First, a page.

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“Urgent” tech support needs have gone from the occasional hysterical employee to a widespread plague that’s thrashing already-reduced IT departments. And as a result, the constant rush impacts the IT service quality.

Slower technology in the past meant waiting was part of the process. That 3 MB file attachment took a long time, giving you a chance to get coffee or watch your kid’s baseball game. Today, instant technology access has brought about a loss of patience and a surge in “urgent” demands.


This uptick in urgency can be attributed to several factors:

  • Reduced IT departments due to technological efficiencies

  • Increased expectations on remaining staff

  • More types of work are being done on personal computers (ordering a taxi, getting food, even setting a thermostat, etc.)

  • Immediate and constant access to technology, increasing device usage significantly


It’s like being in a hospital emergency room, where everyone's issue is an "emergency." The overuse of "urgent" has diluted its meaning, leading some to ignore it unless it's accompanied by a dire warning. This behavior is encouraged by IT departments that prioritize based on perceived urgency.

Poorly managed IT departments might wait for a crisis before acting, some might demand proof of the urgency, while others could dismiss the urgency altogether. This reactive approach only creates “jaded” IT professionals who are often bombarded with exaggerated emergencies.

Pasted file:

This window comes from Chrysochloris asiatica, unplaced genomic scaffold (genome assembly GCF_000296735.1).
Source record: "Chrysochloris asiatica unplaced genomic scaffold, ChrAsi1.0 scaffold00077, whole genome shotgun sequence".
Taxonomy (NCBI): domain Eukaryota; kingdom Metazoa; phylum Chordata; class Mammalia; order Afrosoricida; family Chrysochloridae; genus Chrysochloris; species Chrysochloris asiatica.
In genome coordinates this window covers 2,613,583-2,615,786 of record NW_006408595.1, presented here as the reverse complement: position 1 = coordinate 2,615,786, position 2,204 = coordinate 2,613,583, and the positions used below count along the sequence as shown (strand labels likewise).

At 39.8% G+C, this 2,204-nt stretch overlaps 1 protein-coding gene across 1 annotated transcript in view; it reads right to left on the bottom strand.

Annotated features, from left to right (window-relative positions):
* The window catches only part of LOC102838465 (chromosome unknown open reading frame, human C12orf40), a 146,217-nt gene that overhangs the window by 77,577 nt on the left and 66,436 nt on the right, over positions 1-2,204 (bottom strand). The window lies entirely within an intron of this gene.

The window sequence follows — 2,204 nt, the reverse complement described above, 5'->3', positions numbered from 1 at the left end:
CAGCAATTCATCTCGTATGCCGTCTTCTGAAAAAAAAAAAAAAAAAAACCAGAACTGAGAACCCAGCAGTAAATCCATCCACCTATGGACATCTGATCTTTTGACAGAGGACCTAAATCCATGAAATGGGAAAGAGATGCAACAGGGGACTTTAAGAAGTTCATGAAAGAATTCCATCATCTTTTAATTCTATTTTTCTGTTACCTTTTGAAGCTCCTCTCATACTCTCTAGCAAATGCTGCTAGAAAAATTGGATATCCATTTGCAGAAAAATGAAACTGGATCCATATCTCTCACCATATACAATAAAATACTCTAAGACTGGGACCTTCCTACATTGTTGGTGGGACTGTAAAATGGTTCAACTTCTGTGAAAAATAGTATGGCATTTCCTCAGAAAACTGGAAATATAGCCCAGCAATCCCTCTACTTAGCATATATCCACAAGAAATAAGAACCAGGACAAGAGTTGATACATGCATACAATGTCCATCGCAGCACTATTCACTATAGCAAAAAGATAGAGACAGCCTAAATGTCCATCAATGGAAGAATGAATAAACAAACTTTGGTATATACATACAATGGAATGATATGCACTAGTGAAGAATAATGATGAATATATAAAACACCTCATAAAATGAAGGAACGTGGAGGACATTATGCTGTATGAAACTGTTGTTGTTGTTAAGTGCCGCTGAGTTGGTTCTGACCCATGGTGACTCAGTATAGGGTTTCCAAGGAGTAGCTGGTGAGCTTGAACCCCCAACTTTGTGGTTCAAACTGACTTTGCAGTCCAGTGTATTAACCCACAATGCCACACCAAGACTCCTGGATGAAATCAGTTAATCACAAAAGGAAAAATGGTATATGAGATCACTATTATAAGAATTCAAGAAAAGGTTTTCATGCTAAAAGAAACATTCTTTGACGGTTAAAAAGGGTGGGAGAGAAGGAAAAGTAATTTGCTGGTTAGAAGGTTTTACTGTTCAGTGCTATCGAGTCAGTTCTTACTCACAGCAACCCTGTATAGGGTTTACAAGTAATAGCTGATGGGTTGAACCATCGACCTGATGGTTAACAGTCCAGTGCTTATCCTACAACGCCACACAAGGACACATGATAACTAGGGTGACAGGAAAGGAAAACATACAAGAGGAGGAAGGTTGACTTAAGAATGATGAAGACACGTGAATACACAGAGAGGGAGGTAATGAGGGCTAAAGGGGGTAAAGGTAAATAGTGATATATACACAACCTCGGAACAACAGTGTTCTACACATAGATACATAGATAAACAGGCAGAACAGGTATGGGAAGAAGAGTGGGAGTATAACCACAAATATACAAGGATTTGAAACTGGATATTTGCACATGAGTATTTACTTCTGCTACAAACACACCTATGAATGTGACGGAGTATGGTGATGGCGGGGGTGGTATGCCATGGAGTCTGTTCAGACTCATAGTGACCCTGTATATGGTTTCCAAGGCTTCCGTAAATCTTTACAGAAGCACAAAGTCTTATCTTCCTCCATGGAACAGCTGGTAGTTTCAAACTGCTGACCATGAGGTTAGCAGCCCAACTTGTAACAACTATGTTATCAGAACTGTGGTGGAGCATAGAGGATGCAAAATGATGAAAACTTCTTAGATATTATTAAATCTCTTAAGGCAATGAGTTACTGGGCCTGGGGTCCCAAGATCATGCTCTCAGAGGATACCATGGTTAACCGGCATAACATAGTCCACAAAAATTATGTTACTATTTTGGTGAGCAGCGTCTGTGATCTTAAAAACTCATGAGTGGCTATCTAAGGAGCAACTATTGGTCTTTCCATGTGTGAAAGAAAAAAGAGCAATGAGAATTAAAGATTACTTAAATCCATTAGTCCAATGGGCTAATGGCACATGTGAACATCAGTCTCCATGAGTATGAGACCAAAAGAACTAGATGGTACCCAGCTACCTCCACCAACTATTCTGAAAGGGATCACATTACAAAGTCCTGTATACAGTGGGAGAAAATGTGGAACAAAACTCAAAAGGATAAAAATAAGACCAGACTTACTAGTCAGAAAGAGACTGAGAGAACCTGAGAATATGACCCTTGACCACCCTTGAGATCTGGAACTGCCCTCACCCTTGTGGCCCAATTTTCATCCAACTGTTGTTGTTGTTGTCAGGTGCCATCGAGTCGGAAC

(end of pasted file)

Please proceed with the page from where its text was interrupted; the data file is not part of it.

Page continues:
What can you do to prevent this?

  • Avoid exaggerating issues.

  • Understand that IT will assess the situation based on overall impact.

  • Use the term “urgent” sparingly to preserve its significance.


What can your IT person(s) do to prevent this?

  • Communicate their workload and constraints.

  • Establish clear priorities with their team to avoid becoming the scapegoat.

  • Offer guidance on self-help solutions to empower users.

  • Focus on the true urgency, which might involve alternative solutions like using another device.


Following the resolution of an issue, it's important to:

  • Thank the IT staff and acknowledge that while the issue was your emergency, it wasn’t their fault.

  • Ask “What could I have done to prevent/avoid this?” and genuinely listen to advice.


Remember, urgency is relative. Considering the IT team's need to balance multiple requests can lead to a more strategic and less frantic tech environment.

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